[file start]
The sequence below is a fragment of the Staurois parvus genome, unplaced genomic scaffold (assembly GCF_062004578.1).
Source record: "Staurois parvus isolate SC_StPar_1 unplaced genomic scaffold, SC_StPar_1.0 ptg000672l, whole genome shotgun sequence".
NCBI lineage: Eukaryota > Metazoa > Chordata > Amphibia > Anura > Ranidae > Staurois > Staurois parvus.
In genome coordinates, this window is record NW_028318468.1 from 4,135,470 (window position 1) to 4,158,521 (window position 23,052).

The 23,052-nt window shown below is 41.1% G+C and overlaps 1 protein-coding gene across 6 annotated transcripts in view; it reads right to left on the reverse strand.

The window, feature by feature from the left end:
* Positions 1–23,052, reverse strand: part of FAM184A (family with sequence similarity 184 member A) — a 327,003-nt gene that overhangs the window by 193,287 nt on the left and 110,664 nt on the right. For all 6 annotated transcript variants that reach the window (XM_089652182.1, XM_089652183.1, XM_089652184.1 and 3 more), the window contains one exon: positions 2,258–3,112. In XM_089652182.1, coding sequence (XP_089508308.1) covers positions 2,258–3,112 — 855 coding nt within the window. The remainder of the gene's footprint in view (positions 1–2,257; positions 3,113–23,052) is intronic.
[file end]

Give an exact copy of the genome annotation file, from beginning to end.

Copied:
The sequence below is a fragment of the Staurois parvus genome, unplaced genomic scaffold (assembly GCF_062004578.1).
Source record: "Staurois parvus isolate SC_StPar_1 unplaced genomic scaffold, SC_StPar_1.0 ptg000672l, whole genome shotgun sequence".
NCBI lineage: Eukaryota > Metazoa > Chordata > Amphibia > Anura > Ranidae > Staurois > Staurois parvus.
In genome coordinates, this window is record NW_028318468.1 from 4,135,470 (window position 1) to 4,158,521 (window position 23,052).

The 23,052-nt window shown below is 41.1% G+C and overlaps 1 protein-coding gene across 6 annotated transcripts in view; it reads right to left on the reverse strand.

The window, feature by feature from the left end:
* Positions 1–23,052, reverse strand: part of FAM184A (family with sequence similarity 184 member A) — a 327,003-nt gene that overhangs the window by 193,287 nt on the left and 110,664 nt on the right. For all 6 annotated transcript variants that reach the window (XM_089652182.1, XM_089652183.1, XM_089652184.1 and 3 more), the window contains one exon: positions 2,258–3,112. In XM_089652182.1, coding sequence (XP_089508308.1) covers positions 2,258–3,112 — 855 coding nt within the window. The remainder of the gene's footprint in view (positions 1–2,257; positions 3,113–23,052) is intronic.